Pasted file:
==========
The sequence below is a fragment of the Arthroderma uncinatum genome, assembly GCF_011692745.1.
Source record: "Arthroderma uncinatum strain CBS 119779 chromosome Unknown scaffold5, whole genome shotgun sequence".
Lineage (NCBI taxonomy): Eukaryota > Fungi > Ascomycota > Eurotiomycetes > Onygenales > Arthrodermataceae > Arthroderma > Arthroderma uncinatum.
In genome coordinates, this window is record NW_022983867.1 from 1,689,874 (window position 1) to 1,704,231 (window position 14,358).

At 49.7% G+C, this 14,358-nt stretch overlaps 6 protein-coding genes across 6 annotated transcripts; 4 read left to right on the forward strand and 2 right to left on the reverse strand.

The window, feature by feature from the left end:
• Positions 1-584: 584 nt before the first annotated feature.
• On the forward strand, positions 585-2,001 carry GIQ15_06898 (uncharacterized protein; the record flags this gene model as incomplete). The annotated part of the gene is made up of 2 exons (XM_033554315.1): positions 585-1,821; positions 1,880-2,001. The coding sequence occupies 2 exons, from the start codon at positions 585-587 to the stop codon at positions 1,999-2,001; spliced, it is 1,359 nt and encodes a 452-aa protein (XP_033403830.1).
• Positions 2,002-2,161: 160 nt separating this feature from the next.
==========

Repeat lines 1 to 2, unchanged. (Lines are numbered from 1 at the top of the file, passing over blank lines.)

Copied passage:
The sequence below is a fragment of the Arthroderma uncinatum genome, assembly GCF_011692745.1.
Source record: "Arthroderma uncinatum strain CBS 119779 chromosome Unknown scaffold5, whole genome shotgun sequence".